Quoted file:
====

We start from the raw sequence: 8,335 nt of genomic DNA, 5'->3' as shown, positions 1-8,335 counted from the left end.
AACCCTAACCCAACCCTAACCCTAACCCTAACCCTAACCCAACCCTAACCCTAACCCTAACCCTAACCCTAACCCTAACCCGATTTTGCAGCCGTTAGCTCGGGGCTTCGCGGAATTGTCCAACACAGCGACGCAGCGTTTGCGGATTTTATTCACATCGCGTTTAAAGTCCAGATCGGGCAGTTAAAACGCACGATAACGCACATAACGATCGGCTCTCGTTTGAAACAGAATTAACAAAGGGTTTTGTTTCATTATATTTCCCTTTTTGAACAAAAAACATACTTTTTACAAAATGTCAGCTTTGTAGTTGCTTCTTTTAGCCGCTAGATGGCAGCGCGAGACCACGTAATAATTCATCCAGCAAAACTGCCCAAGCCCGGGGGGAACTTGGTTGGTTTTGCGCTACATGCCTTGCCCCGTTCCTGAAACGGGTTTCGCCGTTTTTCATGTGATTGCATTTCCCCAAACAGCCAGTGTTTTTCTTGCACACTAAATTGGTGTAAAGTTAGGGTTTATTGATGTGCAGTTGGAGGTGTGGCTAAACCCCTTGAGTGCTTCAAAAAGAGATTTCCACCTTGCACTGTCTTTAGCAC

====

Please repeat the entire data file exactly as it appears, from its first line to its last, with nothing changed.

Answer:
We start from the raw sequence: 8,335 nt of genomic DNA, 5'->3' as shown, positions 1-8,335 counted from the left end.
AACCCTAACCCAACCCTAACCCTAACCCTAACCCTAACCCAACCCTAACCCTAACCCTAACCCTAACCCTAACCCTAACCCGATTTTGCAGCCGTTAGCTCGGGGCTTCGCGGAATTGTCCAACACAGCGACGCAGCGTTTGCGGATTTTATTCACATCGCGTTTAAAGTCCAGATCGGGCAGTTAAAACGCACGATAACGCACATAACGATCGGCTCTCGTTTGAAACAGAATTAACAAAGGGTTTTGTTTCATTATATTTCCCTTTTTGAACAAAAAACATACTTTTTACAAAATGTCAGCTTTGTAGTTGCTTCTTTTAGCCGCTAGATGGCAGCGCGAGACCACGTAATAATTCATCCAGCAAAACTGCCCAAGCCCGGGGGGAACTTGGTTGGTTTTGCGCTACATGCCTTGCCCCGTTCCTGAAACGGGTTTCGCCGTTTTTCATGTGATTGCATTTCCCCAAACAGCCAGTGTTTTTCTTGCACACTAAATTGGTGTAAAGTTAGGGTTTATTGATGTGCAGTTGGAGGTGTGGCTAAACCCCTTGAGTGCTTCAAAAAGAGATTTCCACCTTGCACTGTCTTTAGCAC